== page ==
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Search Sands Shift as Yahoo! Prepares to Drop Google

Yahoo!'s expected algorithmic search switch from Google to Inktomi will come in the next few months, according to search engine marketing execs who have spoken with Yahoo! employees. The change, while widely expected, will likely create huge disruptions in Web traffic patterns.

The news comes just as Google-watchers whet their appetites for the search player's expected IPO. Yesterday, Bloomberg News, citing unnamed bankers, reported that Mountain View, Calif.-based Google has chosen Morgan Stanley and Goldman Sachs to head up a group of underwriters that would include Citigroup, Credit Suisse First Boston (CSFB), J.P. Morgan Chase, Thomas Weisel Partners and WR Hambrecht.

The infusion of cash the IPO is expected to bring makes it all the more important that Yahoo! divorce itself from its rival. It also needs to fully integrate its acquisition of Inktomi, which it purchased for about $235 million in December of 2002.

"Our short-term goal will be to have [the Yahoo! network throughout] the entire world using our algorithmic search in Inktomi," said Terry Semel, CEO of Yahoo!, speaking yesterday at the Smith Barney Citigroup Entertainment, Media and Telecommunications Conference in Phoenix. "We really feel that we've only just begun. We've been working very closely with both Inktomi and Overture outside of the U.S. We've been introducing both of those platforms to our search outside of the U.S."

The move has been widely expected, with many in the industry speculating that Yahoo! has been holding off until its contract with Google expires. The terms of that contract haven't been made public, but some say Yahoo! is preparing to flip the switch in March.

"It's long been known that they were going to dump Google, and they've actually hurt their reputation by not having switched yet," said Danny Sullivan, editor of SearchEngineWatch.com and a well-known search expert. "My best guess is they've held off so long for contractual reasons." (SearchEngineWatch shares a parent company with this publication.)

By the time the change comes, Inktomi will be providing algorithmic search results across both Yahoo!'s network and MSN's, since Inktomi results are expected to be fully integrated at MSN later this month.

"It will be a black day for many Web site owners who are ranked well in Google and enjoy free traffic from Yahoo! as a result," said Fredrick Marckini, CEO of search engine marketing firm iProspect. "The instant the switch happens, they will lose as much as half of their traffic."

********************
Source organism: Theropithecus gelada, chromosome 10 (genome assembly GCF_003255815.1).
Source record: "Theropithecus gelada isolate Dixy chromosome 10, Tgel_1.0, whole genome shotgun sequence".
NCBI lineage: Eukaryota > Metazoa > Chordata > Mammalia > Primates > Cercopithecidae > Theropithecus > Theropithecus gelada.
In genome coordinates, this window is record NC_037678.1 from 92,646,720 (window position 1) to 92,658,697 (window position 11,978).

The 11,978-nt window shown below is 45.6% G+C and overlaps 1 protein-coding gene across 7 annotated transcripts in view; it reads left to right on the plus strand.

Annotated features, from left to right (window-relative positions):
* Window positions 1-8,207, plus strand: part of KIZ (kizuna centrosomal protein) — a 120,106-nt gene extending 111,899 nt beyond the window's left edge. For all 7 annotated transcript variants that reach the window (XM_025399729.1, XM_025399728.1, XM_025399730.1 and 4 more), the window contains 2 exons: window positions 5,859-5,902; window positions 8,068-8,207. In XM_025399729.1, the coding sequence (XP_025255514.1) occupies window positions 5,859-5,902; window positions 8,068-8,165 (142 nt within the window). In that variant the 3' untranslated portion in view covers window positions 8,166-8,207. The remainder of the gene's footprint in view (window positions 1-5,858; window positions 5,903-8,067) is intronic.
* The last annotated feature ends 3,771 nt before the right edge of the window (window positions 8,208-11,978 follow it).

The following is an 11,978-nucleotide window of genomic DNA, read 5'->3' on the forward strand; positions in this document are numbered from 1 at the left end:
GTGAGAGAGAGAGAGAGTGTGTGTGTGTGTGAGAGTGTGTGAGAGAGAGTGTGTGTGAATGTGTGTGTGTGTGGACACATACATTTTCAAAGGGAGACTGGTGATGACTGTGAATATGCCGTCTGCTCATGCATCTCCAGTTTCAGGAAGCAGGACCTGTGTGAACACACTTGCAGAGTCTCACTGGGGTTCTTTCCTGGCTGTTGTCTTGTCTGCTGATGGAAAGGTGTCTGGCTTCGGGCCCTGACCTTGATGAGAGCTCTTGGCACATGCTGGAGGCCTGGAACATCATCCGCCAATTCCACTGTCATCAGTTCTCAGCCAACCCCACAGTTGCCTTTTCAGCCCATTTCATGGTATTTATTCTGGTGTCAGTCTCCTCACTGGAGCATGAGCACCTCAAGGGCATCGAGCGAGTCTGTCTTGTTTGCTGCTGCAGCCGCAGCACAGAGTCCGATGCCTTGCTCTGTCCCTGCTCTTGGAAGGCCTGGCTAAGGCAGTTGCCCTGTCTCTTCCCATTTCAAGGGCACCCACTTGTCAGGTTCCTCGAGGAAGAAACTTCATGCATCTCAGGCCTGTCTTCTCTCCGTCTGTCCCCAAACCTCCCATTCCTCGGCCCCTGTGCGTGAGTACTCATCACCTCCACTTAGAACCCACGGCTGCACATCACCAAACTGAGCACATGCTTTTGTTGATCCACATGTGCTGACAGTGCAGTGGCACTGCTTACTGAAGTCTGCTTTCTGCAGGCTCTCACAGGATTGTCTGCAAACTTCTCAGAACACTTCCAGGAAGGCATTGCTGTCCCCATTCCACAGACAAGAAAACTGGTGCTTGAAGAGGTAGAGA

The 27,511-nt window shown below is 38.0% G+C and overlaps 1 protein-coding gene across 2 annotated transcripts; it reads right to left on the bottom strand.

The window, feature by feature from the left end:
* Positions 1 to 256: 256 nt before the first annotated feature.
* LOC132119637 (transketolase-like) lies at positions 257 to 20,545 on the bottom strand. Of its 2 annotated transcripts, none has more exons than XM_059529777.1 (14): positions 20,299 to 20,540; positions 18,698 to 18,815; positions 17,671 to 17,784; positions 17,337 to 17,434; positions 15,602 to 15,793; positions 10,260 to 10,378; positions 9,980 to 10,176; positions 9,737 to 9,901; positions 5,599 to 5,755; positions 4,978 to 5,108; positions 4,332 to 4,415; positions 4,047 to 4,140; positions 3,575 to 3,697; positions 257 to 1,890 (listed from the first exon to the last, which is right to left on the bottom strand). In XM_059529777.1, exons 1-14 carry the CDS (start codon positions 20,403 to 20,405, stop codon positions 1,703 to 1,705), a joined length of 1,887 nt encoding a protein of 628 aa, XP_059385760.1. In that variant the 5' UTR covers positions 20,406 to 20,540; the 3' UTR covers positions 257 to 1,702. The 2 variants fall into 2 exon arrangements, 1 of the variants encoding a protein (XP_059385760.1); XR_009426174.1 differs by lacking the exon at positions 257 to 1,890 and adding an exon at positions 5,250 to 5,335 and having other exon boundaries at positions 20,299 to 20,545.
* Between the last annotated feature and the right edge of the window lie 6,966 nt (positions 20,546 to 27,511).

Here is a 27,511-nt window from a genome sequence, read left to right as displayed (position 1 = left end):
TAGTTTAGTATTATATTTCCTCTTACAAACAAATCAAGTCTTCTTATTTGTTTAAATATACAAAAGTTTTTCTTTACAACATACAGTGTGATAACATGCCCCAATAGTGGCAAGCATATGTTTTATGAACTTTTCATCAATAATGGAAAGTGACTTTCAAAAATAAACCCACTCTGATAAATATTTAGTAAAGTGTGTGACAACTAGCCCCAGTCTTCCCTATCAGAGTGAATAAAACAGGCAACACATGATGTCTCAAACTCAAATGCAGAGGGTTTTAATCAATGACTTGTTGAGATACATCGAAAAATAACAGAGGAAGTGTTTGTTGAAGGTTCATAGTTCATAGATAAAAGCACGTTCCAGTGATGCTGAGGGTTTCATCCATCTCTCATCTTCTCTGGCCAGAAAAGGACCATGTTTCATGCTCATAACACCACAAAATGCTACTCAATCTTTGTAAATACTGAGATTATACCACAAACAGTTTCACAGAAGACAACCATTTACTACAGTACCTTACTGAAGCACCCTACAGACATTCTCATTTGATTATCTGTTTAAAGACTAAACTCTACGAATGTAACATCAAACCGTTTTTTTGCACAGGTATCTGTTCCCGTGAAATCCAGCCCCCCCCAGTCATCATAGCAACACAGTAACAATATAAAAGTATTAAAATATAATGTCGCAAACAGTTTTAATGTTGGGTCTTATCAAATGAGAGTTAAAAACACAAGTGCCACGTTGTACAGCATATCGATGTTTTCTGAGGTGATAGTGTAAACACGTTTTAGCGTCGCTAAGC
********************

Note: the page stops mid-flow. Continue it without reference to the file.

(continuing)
The move may prove to be a boon for Inktomi's paid inclusion business. Paid inclusion lets marketers pay to have their pages included in a search engine's database, but doesn't guarantee them a certain ranking in results. Inktomi offers paid inclusion, but Google doesn't, because execs feel including paid listings would besmirch the search engine's editorial integrity.

CEO Semel doesn't have any such qualms, however, saying that the company intends to roll out both paid search, through Overture, and paid inclusion on all of its properties, worldwide.

"The biggest opportunity has to be in the fact that search will continue to grow. Other forms of search will continue to come about, whether that be something that looks like Yahoo! Shopping this past Thanksgiving and Christmastime, which takes advantage of algorithmic search, or whether that goes to other areas [such as to] more personalized search, to other local search, [and to] other areas that search has only just begun in," said Semel. "So we see enormous possibilities on a worldwide basis in a very very high margin business that fully takes advantage of our huge audience."

The constant and swift development of the search market will leave marketers scrambling to adjust as alliances form, are broken, and continue to shift.

"Optimizing an SEM spend is a little bit like trying to stand up in a rough ocean. When the big waves form, the sand literally shifts under your feet and you have to change your position to remain upright," said Marckini. "In the eight year history of this space, the search engine landscape never stays static for more than eight or ten months at a time."